Left Ventrical Ejection Fraction

Had a post-Pacemake MRI yesterday--one more attempt to try to figure out why I have a blockage that required a pacemaker. No answers on that front.

But, my left ventrical EF was 45%, less than ideal. During the testing before my ultrasound, they estimated EF to be 60%. I know the ultrasound is less accurate, but anyone have experience with readings from the MRI?

Also curious whether the pacemaker can effect EF. My pacemaker is set to a low of 60, my resting pulse used to be in the low 50s naturally (but dipping lower due to Bradycardia and Sic Sinus Syndrome). They set the pacemaker to 80 for the MRI. 

I don't like the sound of a low EF, especially since I am very active, exercising almost every day. Curious about anyone's experience with EF readings or dealing with EF. . . 




by AgentX86 - 2021-08-24 22:36:27

You say that your LVEF is 45%, then say that ultrasound found it to be 60%.  60% is high but 45% isn't catastrophic.  It's worth watching but not anything to lose sleep over (50-55% is "normal"). A heart rate of 50bpm is the definition of Bradycardia but that's really all it is, a definition. You don't say what your numbers really are so we don't have anything to go on, here. People live very normal lives with a resting heart rate that low or even somewhat lower. I did for years.  If you're having pauses it's another thing entirely.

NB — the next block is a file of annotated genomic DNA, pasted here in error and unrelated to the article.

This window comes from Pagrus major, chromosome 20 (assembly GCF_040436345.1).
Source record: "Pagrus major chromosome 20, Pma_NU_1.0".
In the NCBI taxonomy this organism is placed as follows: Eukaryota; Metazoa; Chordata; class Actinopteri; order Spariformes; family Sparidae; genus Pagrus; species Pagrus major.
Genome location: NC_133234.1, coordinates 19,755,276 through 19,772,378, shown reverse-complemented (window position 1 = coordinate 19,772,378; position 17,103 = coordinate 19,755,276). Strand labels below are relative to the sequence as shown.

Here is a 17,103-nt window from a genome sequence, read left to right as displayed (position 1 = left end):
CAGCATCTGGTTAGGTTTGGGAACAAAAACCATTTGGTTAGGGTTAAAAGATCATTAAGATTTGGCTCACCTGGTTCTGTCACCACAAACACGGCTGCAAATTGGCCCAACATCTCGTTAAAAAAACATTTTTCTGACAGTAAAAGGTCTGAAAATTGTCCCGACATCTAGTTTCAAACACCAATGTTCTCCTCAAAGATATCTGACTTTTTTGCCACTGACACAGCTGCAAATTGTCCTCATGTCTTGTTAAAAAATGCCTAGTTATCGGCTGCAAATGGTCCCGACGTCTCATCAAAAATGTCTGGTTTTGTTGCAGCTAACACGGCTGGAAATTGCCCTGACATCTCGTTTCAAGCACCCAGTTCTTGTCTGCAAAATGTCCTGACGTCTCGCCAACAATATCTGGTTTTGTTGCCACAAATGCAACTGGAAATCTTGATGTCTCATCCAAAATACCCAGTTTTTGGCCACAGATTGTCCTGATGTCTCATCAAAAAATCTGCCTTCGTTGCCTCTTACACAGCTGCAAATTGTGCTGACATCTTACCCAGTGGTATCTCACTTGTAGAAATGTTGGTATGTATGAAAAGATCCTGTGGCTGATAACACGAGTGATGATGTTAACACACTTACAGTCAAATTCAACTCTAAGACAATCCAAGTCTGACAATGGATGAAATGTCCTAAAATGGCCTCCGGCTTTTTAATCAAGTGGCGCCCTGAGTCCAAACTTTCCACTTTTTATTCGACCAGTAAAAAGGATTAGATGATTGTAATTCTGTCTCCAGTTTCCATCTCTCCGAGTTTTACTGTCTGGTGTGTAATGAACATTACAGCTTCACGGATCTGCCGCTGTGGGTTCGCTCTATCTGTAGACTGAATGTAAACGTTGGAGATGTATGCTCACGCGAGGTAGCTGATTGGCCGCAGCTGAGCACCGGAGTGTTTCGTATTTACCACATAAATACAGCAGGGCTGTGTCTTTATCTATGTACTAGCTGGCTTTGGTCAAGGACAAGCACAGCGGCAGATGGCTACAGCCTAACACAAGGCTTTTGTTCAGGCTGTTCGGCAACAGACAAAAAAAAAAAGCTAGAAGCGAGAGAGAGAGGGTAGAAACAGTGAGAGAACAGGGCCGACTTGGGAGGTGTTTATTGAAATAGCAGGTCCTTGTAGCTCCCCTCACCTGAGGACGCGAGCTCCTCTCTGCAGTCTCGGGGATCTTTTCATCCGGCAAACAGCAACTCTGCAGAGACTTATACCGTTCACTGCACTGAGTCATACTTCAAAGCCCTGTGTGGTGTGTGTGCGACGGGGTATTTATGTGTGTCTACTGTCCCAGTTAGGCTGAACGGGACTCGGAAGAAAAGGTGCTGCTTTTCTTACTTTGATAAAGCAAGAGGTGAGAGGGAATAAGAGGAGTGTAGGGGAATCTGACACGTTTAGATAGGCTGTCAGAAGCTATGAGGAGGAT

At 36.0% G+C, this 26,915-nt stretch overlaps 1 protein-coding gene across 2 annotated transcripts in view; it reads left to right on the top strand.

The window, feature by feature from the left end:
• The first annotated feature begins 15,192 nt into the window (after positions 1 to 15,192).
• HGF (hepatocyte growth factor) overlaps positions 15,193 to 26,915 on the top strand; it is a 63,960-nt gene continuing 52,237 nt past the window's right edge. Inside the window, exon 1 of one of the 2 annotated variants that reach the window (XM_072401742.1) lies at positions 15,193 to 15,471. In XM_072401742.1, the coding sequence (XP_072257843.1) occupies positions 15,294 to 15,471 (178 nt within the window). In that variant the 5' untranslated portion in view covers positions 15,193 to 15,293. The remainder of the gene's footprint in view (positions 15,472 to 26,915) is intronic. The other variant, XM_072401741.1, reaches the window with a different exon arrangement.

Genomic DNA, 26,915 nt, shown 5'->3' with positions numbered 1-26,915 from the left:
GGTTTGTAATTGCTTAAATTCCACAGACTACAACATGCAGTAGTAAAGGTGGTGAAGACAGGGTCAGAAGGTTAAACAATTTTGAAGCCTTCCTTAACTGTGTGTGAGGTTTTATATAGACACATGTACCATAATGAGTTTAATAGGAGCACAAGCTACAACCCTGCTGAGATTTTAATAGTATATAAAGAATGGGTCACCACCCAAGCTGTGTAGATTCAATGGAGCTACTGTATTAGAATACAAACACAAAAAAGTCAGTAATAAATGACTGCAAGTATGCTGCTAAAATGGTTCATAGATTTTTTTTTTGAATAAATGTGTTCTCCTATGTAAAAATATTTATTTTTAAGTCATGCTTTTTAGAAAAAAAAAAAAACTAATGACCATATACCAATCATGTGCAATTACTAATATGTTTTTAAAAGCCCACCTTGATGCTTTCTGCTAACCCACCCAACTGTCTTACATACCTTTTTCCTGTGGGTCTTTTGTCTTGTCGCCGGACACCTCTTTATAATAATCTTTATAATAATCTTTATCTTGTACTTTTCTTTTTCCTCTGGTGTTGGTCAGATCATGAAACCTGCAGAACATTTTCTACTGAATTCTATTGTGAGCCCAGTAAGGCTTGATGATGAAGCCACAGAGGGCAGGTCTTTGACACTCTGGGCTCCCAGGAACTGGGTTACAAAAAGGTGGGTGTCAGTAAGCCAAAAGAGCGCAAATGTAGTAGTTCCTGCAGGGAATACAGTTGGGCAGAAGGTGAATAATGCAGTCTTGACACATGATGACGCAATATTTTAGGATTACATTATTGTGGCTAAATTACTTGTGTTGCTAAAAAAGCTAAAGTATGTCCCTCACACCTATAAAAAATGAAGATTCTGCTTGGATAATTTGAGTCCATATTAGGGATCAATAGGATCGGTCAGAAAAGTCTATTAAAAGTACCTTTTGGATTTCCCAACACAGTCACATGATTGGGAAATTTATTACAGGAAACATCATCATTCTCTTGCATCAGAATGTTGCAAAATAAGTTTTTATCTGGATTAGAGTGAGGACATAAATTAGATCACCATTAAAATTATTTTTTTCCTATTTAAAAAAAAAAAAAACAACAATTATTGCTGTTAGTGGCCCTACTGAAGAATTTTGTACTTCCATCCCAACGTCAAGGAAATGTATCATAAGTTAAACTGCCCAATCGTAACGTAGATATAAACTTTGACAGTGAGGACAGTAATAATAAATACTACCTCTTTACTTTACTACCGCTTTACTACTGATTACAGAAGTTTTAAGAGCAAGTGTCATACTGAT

by justjoe - 2021-08-24 22:49:25

My pulse was dropping into the 20s -- so had Bradycardia, but it was dropping lower due to Sic Sinus Syndrome. So my left ventricle runs on the pacemaker, right one on its own. 

They haven't been able to figure out why it happend, and I'm still trying to work on the right adjustments to the pacemaker. And, trying to understand the underlying medical and health aspects. 

What I am curious about is how the ultrasound could be high and the MRI low, and whether to chalk that up to the ultrasound not being as accurate, or some other factor. 

There's subjectivity in both

by crustyg - 2021-08-25 03:20:17

If you can charm your echo-tech into showing you how the %EF is calculated you quickly see the subjectivity that enters the calculations.  And, if I understand correctly, the same errors can creep into cardiac MRI measurements (unless there's some clever auto-guessing algorithm which will be deemed 'The Truth' and no-one will have the knowledge/confidence to challenge).

All measurements have uncertainty around them - ALL.  The question is how much uncertainty and is there a trend that is greater than the measurement uncertainty.

And to answer your Q can 'the pacemaker affect EF'?, the answer is yes.  There's good evidence that prolonged RV-apical pacing can affect the LV and reduce %LVEF.  But that usually takes months to years.  Simply starting pacing shouldn't have any immediate impact on %LVEF.

Try not to get too focused on the numbers.  What really matters is whether you feel good and can do the activities that you want/need.

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